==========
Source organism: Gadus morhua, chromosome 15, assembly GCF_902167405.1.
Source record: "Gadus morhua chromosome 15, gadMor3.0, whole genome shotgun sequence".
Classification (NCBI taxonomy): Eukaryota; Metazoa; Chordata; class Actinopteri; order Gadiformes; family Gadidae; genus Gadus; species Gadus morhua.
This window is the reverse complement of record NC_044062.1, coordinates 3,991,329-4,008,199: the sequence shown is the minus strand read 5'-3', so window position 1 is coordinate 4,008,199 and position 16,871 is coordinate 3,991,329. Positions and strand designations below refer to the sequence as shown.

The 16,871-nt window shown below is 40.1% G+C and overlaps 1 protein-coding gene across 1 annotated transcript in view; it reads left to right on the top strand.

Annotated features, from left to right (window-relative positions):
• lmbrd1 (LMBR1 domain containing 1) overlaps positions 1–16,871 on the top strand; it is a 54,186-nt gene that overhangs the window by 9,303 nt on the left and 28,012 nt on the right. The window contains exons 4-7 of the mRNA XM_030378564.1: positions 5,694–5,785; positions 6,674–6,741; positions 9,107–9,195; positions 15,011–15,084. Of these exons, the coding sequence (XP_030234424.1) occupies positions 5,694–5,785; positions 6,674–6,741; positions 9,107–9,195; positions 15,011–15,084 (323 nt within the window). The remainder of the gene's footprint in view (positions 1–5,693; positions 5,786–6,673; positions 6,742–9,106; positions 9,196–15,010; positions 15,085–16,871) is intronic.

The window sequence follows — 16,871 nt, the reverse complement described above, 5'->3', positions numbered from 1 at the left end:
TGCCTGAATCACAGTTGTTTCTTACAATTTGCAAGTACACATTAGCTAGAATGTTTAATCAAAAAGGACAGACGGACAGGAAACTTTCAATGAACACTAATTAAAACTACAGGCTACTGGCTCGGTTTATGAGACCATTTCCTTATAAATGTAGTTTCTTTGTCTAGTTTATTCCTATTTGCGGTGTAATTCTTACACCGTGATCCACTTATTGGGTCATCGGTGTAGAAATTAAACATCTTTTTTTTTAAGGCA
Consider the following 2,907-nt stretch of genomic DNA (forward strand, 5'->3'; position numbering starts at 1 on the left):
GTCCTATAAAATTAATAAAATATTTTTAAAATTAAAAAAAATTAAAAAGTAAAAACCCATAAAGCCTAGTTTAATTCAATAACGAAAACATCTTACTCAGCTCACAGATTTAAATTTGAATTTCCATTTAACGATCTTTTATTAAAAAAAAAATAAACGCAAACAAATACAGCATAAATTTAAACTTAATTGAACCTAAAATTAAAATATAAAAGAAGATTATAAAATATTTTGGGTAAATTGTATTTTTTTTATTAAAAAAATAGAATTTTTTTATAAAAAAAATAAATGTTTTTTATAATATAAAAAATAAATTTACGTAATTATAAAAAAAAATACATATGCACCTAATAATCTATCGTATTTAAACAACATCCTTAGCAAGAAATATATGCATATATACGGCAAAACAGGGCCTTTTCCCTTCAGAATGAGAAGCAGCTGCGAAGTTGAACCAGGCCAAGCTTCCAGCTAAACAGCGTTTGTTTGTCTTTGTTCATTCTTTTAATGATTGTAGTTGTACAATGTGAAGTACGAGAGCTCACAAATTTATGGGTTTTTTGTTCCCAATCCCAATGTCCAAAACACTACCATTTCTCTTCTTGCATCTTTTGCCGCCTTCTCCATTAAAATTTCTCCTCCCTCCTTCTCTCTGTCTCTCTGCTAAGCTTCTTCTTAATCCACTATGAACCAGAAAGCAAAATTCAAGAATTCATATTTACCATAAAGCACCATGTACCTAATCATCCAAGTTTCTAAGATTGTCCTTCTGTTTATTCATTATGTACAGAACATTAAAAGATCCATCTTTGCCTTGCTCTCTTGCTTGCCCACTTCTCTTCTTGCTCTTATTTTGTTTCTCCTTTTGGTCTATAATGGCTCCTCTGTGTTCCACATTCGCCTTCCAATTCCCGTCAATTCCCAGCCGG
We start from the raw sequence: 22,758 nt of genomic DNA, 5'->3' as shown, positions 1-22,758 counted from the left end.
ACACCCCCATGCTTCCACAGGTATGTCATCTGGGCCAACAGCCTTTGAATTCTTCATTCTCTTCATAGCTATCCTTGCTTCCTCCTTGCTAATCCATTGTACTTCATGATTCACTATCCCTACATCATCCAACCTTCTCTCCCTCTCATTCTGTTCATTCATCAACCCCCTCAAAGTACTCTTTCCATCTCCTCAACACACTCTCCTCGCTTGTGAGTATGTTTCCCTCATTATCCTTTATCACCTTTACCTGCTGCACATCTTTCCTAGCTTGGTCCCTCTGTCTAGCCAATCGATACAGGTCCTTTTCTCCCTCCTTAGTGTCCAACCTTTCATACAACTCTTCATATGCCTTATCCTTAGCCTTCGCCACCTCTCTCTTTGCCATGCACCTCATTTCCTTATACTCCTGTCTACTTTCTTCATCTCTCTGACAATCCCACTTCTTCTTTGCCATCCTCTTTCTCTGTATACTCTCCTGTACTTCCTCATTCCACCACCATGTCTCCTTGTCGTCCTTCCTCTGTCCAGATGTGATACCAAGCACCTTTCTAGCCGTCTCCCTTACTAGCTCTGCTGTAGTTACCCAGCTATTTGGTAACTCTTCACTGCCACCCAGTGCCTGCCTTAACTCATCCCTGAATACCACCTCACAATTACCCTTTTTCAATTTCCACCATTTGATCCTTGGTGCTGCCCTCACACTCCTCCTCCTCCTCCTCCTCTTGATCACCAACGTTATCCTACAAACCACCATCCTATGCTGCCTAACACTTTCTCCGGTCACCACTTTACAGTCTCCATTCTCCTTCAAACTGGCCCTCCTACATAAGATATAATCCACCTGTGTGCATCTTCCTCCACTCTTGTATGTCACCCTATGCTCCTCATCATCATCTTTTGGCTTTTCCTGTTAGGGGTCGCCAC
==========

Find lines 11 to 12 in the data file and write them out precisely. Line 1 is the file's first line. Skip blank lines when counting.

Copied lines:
GTCCTATAAAATTAATAAAATATTTTTAAAATTAAAAAAAATTAAAAAGTAAAAACCCATAAAGCCTAGTTTAATTCAATAACGAAAACATCTTACTCAGCTCACAGATTTAAATTTGAATTTCCATTTAACGATCTTTTATTAAAAAAAAAATAAACGCAAACAAATACAGCATAAATTTAAACTTAATTGAACCTAAAATTAAAATATAAAAGAAGATTATAAAATATTTTGGGTAAATTGTATTTTTTTTATTAAAAAAATAGAATTTTTTTATAAAAAAAATAAATGTTTTTTATAATATAAAAAATAAATTTACGTAATTATAAAAAAAAATACATATGCACCTAATAATCTATCGTATTTAAACAACATCCTTAGCAAGAAATATATGCATATATACGGCAAAACAGGGCCTTTTCCCTTCAGAATGAGAAGCAGCTGCGAAGTTGAACCAGGCCAAGCTTCCAGCTAAACAGCGTTTGTTTGTCTTTGTTCATTCTTTTAATGATTGTAGTTGTACAATGTGAAGTACGAGAGCTCACAAATTTATGGGTTTTTTGTTCCCAATCCCAATGTCCAAAACACTACCATTTCTCTTCTTGCATCTTTTGCCGCCTTCTCCATTAAAATTTCTCCTCCCTCCTTCTCTCTGTCTCTCTGCTAAGCTTCTTCTTAATCCACTATGAACCAGAAAGCAAAATTCAAGAATTCATATTTACCATAAAGCACCATGTACCTAATCATCCAAGTTTCTAAGATTGTCCTTCTGTTTATTCATTATGTACAGAACATTAAAAGATCCATCTTTGCCTTGCTCTCTTGCTTGCCCACTTCTCTTCTTGCTCTTATTTTGTTTCTCCTTTTGGTCTATAATGGCTCCTCTGTGTTCCACATTCGCCTTCCAATTCCCGTCAATTCCCAGCCGG
We start from the raw sequence: 22,758 nt of genomic DNA, 5'->3' as shown, positions 1-22,758 counted from the left end.